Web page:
In making the arrest, the officer ought, properly speaking, to show his warrant, and make known, to a reasonable degree, the contents and purport of it; but every person within his bailiwick is bound to take notice of his official character. If the warrant is issued for the arrest of one who has committed a felony, the sheriff may even break the outer door of a house in order to execute the process. If the warrant of arrest appears upon its face to be defective in any essential respect, it is absolutely void, and all who participate in the execution of it are trespassers. The party arrested under a warrant ought to be brought presently before the court or magistrate who issued the process. - The sheriff's duties and powers in the execution of civil process differ in some respects from those imposed upon him in the execution of process in criminal matters. On the one hand, the officer is liable to the suitor at whose instance the process issues, if through negligence or error he fails to perform his whole duty in the service of it; while he is responsible to the party wronged if he exceeds the power conferred upon him. Wherever then he has reasonable grounds to doubt his authority to act in the premises, the sheriff may ask an indemnity.
This is often done in cases where the title to property which is directed to be attached is doubtful, or where the officer questions the identity of a person whom he is ordered to arrest. Service of summons in a suit is made by reading it to the party to whom it is addressed, or ordinarily by delivering to him a copy of it, or by leaving the copy at his last usual place of residence. Attachment of property, as the first step in the suit, is unknown to the common law, and is founded upon statutes. To constitute a valid attachment of personal property, the officer must take actual possession of the goods. The subsequent use of the property by the owner with the officer's permission, when no harm is done to the goods by the using, or even a resumption of the possession by the owner for the purpose of making a delivery subject to the officer's attachment, does not vacate this attachment. A warehouse may be broken into in order to make an attachment of goods deposited there. Goods in a store are well attached by locking the door and taking the key. Shares of stock may be attached by leaving an attested copy of the writ and of the return of the attachment with the treasurer or other clerk of the corporation at the business office.
The duties of the sheriff in respect to the drawing of jurors, the service of summonses or subpoenas, and other incidents of the trial of causes, are treated elsewhere. (See Jury, and Sub-pOena.) - When judgment is docketed in a civil suit against a defendant, it is the sheriff's business to levy the execution which thereupon issues at the instance of the plaintiff. Subject in some respects to the direction of the plaintiff or his attorney, it is the officer's duty to secure the amount of the execution, or the portion of it directed to be collected. If the defendant will not upon request satisfy by payment the amount of the judgment, the sheriff proceeds to satisfy it by the seizure of any goods of the defendant which can be found within the county. The levy may be made at any time before the return day of the execution, but it is expedient to make it at once lest there be any alienation of the property. Any property supposed to belong to the defendant and found in his possession, even though he asserts that it has been sold, mortgaged, or otherwise encumbered, ought to be levied upon by the officer; for if he neglects to do so, he assumes the responsibility of showing that it was in fact exempt; and yet if he does levy and the defendant's statement was indeed true, he becomes liable as trespasser to the real owner or party holding a prior lien, and therefore he has a right to demand indemnity in any such case.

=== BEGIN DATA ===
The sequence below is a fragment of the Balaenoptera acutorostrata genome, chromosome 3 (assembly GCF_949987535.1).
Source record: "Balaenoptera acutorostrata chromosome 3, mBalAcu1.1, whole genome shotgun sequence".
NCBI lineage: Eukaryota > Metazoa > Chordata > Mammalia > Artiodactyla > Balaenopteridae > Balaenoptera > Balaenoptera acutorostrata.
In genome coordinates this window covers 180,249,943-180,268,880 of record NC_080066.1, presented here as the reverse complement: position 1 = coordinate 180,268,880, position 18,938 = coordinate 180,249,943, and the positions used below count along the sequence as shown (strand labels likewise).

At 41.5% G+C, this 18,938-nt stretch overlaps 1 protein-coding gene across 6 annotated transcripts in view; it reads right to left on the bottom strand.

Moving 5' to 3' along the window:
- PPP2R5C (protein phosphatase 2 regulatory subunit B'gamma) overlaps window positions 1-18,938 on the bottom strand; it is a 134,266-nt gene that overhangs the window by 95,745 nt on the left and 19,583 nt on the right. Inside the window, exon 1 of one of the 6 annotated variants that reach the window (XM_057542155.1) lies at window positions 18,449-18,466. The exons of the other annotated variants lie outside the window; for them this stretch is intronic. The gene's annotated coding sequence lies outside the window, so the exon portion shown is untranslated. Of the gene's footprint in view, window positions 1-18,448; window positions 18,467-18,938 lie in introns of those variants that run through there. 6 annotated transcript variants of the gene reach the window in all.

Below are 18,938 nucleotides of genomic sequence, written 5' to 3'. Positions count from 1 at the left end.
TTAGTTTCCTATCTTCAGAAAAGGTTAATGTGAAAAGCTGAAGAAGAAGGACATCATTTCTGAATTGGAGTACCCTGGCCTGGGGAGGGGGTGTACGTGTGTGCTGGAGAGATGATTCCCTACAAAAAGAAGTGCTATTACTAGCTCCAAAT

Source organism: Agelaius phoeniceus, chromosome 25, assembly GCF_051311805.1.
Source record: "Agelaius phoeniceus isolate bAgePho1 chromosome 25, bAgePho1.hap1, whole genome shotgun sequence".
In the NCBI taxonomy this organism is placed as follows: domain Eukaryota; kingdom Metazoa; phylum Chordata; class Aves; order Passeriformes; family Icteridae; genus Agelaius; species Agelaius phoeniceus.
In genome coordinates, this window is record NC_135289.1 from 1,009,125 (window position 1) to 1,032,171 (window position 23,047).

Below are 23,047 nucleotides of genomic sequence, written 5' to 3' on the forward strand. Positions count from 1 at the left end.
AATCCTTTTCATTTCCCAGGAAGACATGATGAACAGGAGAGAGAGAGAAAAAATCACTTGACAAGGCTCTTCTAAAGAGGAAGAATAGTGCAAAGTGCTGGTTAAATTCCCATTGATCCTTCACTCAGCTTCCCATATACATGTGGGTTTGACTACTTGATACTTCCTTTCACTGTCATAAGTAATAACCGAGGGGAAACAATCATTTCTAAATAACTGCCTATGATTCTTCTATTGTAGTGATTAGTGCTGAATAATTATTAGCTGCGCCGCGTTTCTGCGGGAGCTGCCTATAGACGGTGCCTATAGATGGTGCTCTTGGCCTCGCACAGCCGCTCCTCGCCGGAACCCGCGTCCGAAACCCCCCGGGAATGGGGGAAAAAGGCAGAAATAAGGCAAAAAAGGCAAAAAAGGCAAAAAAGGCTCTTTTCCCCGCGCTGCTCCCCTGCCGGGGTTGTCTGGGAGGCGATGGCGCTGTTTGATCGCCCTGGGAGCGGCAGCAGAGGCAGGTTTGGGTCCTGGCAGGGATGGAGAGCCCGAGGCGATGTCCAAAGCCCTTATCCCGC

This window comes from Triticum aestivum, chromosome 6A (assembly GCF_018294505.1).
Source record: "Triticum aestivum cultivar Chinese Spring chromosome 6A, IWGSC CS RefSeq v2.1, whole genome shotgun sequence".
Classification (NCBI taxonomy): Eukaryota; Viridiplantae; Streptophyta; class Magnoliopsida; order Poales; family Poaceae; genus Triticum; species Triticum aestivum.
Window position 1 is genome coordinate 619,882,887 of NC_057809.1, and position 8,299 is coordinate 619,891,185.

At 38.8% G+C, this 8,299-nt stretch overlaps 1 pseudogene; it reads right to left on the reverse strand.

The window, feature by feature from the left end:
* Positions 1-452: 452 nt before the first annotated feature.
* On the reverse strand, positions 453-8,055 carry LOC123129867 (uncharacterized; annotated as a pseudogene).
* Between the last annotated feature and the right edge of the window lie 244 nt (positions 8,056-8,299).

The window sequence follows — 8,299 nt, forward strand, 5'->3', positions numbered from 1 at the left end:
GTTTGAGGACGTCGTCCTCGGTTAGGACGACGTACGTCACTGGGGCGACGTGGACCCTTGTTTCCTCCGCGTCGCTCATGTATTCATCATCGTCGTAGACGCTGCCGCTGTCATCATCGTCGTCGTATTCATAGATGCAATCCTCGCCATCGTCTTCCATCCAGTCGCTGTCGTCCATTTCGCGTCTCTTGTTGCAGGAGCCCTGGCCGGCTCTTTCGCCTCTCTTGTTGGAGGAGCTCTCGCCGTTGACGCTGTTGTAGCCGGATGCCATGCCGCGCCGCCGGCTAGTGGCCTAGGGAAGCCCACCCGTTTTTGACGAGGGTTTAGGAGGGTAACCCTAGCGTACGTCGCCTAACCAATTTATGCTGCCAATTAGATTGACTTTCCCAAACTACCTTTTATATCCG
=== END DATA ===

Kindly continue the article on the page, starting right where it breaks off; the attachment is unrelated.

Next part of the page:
In order to make a valid levy, the property ought to be present or in the view of the officer, and he should do some act to signify his claim to control it henceforth. Making a memorandum upon the execution, making an inventory of the goods, or taking a receipt for them from some responsible party, may perhaps be a sufficient indication of a levy. The sheriff may not break into a house to make a levy, but he may enter if the door is open, and remain a reasonable time. The levy in the case of real property, where the statute does not make the judgment itself a sufficient lien, is made by mere indorsement on the execution. Property taken on execution, whether real or personal, is regularly exposed by the sheriff to sale by public auction; and the sheriff can sell such property only for cash.